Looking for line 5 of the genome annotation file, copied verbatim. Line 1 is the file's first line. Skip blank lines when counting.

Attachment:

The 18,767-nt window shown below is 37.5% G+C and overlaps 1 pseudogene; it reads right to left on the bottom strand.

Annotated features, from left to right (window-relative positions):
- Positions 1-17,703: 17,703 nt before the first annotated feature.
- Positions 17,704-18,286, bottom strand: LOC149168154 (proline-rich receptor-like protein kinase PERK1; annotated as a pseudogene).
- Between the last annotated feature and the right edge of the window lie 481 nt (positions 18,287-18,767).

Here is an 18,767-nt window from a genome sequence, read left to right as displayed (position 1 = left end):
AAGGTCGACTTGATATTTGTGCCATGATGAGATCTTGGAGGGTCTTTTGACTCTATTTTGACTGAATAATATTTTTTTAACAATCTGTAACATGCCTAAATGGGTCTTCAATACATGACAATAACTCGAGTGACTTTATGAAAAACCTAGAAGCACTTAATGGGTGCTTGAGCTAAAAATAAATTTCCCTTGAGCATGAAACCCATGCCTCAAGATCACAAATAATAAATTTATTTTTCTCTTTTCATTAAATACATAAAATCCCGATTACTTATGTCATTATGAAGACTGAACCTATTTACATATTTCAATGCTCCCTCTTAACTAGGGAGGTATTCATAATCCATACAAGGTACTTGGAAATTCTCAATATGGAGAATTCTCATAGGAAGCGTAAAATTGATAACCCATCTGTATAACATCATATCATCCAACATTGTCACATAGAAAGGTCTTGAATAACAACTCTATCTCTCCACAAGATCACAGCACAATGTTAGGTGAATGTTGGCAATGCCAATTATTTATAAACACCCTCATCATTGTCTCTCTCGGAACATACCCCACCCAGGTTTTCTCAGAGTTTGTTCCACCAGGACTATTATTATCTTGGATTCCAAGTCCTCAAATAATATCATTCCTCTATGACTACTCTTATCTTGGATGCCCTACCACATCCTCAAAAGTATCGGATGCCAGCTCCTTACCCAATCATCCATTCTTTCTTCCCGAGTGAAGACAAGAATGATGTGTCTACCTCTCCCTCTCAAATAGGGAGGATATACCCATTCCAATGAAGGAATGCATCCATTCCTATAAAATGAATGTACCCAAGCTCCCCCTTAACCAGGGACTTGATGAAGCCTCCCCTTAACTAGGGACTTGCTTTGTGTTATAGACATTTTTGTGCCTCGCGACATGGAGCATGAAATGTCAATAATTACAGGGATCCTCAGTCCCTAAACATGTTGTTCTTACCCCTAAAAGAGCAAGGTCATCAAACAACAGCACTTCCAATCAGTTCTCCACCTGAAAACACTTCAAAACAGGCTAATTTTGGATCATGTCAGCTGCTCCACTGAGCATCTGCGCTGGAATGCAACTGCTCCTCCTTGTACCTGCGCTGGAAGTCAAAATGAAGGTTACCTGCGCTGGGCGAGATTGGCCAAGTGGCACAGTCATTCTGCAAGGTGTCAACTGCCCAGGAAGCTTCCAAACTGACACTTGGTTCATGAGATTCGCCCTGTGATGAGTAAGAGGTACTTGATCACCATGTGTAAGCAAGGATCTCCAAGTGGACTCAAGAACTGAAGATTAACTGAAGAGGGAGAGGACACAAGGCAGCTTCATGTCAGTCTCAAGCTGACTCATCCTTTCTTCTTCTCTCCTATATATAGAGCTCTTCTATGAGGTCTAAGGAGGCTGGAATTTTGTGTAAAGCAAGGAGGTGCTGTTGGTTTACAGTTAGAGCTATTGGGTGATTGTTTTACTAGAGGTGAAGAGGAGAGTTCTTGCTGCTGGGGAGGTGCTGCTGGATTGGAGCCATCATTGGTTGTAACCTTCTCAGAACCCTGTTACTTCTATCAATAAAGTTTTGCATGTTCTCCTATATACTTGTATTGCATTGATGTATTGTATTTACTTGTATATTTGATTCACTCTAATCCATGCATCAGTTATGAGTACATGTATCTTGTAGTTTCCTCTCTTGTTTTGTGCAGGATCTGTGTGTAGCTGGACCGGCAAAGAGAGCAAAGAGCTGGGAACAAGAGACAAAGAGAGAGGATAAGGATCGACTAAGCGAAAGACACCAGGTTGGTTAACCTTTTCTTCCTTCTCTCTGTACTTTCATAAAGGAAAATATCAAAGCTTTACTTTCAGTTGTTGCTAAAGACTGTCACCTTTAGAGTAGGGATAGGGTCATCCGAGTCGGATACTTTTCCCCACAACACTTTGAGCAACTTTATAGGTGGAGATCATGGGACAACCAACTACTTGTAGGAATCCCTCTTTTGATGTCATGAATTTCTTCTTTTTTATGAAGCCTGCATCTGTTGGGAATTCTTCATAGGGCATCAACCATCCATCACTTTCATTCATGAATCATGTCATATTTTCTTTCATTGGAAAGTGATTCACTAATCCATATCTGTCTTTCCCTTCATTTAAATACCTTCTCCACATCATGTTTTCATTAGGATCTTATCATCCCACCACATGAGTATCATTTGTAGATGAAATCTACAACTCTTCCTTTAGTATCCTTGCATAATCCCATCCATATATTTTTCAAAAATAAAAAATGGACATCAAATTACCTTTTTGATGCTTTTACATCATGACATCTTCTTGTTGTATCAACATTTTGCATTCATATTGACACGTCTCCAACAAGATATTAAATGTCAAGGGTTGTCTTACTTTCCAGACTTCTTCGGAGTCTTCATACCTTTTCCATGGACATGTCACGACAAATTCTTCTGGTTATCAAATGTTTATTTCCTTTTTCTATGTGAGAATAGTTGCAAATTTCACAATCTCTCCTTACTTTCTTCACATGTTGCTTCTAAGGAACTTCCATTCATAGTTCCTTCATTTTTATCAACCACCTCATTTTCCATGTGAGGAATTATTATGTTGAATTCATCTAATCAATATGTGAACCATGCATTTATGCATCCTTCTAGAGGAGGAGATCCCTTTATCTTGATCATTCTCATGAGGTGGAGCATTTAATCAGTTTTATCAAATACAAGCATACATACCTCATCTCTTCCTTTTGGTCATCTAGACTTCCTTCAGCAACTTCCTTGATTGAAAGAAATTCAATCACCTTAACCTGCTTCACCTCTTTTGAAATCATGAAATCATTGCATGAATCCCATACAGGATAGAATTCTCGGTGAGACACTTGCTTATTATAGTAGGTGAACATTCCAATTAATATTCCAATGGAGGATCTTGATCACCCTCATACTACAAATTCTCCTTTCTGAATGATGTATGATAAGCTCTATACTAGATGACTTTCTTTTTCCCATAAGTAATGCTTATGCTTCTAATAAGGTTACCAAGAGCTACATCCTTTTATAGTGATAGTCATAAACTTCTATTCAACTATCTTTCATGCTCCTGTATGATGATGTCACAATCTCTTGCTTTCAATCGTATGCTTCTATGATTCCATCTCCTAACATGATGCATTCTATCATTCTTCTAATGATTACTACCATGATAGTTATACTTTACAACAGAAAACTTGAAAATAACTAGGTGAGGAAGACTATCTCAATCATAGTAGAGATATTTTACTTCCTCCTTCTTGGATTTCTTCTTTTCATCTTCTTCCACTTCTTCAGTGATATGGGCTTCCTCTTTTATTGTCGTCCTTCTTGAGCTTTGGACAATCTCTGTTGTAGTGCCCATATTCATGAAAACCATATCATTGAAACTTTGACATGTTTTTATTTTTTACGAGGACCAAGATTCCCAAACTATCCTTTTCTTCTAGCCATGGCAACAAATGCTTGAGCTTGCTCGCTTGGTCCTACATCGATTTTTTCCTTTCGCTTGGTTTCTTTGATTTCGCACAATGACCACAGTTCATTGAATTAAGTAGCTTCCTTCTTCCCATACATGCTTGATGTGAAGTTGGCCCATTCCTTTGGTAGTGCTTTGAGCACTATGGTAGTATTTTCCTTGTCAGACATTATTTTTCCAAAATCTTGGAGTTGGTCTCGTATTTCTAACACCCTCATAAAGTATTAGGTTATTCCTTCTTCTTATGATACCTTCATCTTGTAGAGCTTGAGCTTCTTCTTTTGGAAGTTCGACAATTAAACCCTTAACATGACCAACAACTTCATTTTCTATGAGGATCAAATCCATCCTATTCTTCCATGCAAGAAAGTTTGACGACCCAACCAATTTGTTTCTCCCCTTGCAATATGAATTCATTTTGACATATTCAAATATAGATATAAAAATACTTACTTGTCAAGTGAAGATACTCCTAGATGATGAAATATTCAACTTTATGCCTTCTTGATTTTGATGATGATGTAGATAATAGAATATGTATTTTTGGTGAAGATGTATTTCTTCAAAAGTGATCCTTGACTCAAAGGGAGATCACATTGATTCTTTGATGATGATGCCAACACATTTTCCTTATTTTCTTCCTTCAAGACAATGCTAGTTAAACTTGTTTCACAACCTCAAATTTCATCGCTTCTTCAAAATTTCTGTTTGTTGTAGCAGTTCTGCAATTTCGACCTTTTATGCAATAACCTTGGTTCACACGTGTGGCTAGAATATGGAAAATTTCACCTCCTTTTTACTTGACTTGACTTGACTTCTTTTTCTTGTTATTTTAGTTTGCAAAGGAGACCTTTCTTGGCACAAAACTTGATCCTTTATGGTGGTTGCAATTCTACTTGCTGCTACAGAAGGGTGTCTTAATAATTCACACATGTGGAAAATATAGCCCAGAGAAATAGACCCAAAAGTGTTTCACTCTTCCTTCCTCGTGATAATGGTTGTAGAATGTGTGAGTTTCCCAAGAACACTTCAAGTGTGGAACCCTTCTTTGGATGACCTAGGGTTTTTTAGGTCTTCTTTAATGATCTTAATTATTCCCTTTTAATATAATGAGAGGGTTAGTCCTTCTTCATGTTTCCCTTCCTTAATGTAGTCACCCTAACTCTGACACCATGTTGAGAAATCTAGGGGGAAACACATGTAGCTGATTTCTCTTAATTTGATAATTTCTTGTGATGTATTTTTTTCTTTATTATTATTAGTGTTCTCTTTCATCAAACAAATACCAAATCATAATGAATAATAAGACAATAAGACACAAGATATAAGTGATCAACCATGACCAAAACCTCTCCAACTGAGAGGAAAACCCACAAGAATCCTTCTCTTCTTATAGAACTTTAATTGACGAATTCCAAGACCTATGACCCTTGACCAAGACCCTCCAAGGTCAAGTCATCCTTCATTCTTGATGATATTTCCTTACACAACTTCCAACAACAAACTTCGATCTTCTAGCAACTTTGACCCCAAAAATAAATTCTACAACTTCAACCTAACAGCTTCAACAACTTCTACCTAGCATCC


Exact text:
- Between the last annotated feature and the right edge of the window lie 481 nt (positions 18,287-18,767).